What's more difficult than preventing a bunch of pissed-up footballers from sexually abusing anything in a mini-skirt? Writing a review of a FIFA game without evangelising about Pro Evo.
It's no secret that we worship Konami's masterpiece (three times a day, to be exact), and it can be tough to measure rival football games against such a revered and untouchable benchmark.
Of course, the fact remains that FIFA sells Wembley stadium-loads more than PES, so plenty of folk must dig it. And you know what? After playing Euro 2004 we're beginning to understand why.
First of all, this is the officially licensed game of the UEFA European Championship, so it has all the official teams (except those crazy Dutchies), players, kits, stadiums, and tournament branding. It looks great and call us superficial, but we like it, especially after Pro Evo's player name and kit bastardisation.
This also has a brilliant International Coach mode where you choose any one of the 51 European teams and lead them through the whole campaign. It's an entertaining way to extend the depth of the game, and a boot in the balls for anyone who accuses EA of rushing out a shallow cash-in.
On the pitch the gameplay's been tweaked just enough to make it feel fresh from FIFA 2004. There are new skill moves and flashy bicycle kicks, diving headers, fake shots, and a new crossing model. It still plays slower and more forcedly strategic than PES, but we were particularly impressed by the intelligent runs and shouts made by our AI team-mates.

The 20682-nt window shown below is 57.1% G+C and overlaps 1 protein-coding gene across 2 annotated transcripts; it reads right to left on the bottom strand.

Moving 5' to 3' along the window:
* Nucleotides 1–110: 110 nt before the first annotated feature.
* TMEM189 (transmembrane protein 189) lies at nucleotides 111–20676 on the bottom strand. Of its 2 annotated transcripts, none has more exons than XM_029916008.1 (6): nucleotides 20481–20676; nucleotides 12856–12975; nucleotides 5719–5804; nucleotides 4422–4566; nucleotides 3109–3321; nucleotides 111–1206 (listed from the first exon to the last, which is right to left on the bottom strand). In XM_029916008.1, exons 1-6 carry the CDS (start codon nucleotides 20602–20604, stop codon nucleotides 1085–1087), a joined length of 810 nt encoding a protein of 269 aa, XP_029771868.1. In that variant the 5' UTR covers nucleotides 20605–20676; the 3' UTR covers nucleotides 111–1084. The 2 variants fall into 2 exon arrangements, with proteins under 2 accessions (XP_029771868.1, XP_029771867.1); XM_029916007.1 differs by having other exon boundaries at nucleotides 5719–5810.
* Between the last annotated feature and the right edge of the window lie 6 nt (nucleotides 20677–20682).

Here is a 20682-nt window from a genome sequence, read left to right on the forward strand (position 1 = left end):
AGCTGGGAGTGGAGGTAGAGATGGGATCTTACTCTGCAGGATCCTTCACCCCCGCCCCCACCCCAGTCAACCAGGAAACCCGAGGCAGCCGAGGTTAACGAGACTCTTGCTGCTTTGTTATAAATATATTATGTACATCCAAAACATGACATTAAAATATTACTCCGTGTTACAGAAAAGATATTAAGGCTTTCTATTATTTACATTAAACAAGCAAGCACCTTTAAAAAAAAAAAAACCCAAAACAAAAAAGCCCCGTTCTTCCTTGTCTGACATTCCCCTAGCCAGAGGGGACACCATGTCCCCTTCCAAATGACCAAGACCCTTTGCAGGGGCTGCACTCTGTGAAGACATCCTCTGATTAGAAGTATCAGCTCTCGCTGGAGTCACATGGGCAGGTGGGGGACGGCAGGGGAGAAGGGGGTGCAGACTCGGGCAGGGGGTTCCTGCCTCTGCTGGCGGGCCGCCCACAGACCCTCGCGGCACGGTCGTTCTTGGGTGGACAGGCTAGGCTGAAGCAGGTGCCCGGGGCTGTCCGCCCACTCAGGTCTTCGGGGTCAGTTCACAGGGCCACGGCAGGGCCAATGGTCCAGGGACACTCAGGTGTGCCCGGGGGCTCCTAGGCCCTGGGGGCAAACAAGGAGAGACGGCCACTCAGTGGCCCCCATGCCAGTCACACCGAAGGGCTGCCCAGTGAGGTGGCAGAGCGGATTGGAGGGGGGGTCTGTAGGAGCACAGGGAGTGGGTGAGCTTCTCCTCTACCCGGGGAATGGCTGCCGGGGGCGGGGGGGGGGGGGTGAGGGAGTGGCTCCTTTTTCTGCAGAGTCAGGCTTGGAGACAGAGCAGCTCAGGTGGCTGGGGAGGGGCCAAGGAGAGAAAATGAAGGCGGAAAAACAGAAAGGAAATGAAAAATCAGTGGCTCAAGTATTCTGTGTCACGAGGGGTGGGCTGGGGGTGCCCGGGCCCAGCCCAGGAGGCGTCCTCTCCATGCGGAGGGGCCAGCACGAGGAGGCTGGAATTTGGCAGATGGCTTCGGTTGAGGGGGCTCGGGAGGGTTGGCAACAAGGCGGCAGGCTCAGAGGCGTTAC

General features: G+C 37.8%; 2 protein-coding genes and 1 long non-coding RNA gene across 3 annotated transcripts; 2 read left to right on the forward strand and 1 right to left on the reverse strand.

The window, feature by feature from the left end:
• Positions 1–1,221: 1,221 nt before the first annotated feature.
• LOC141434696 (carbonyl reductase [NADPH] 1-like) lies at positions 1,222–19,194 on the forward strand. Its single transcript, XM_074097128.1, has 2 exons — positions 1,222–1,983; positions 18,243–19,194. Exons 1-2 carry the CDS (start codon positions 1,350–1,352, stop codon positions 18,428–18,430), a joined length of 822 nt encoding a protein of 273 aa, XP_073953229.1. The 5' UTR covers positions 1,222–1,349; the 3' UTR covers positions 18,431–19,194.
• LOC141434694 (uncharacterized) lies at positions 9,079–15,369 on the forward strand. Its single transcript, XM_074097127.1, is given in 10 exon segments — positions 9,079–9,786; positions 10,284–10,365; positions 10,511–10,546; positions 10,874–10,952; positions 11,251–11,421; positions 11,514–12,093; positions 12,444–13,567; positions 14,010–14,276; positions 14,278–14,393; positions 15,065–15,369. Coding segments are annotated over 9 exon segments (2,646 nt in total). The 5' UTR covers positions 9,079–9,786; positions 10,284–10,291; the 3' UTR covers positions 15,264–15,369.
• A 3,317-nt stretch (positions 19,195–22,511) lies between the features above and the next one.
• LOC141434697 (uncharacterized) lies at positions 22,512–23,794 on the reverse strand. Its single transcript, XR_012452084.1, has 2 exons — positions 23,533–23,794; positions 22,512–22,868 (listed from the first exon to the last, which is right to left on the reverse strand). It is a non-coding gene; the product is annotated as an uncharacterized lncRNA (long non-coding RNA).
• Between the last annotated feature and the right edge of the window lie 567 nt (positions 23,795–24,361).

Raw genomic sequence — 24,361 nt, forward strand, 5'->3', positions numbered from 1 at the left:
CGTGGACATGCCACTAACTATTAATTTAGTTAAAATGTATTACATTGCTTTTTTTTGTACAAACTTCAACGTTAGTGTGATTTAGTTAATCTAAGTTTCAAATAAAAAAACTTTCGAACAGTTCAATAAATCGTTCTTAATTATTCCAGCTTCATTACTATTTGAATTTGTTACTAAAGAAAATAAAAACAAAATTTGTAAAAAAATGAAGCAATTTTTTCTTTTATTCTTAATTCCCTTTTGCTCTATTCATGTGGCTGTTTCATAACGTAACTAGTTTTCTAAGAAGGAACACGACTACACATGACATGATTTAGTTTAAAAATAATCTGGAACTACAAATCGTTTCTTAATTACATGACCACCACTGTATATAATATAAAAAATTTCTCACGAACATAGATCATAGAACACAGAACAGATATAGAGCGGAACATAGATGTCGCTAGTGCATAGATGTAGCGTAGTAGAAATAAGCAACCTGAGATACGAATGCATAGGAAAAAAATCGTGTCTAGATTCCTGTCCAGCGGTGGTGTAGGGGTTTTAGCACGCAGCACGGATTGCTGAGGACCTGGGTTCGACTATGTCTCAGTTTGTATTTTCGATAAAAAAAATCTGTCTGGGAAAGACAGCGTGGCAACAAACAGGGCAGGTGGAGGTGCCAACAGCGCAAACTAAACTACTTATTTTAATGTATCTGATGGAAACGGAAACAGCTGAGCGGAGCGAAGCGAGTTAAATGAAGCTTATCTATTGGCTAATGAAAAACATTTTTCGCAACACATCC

So why is it still not as good as PES? It's too slow. It's far too difficult to beat defenders one-on-one. The corner and free kick system is stupidly over-complex. And it lacks the instant reactiveness that makes PES such a joy: there are frustrating moments where you want to poke a loose ball into the net but your player fannies about for too long.
But playing Euro 2004 is a strangely seductive experience, even for hardcore PES fans like us. It's all so official, so slick, so sparkly, and so stylishly smooth while still playing some decent footie that we'll even forgive it for not being PES. Vive 2004!
If you've got FIFA 2004 it's not an essential purchase, but Euro 2004 does capture the sizzling stylishness of top-flight international football. Surprisingly good.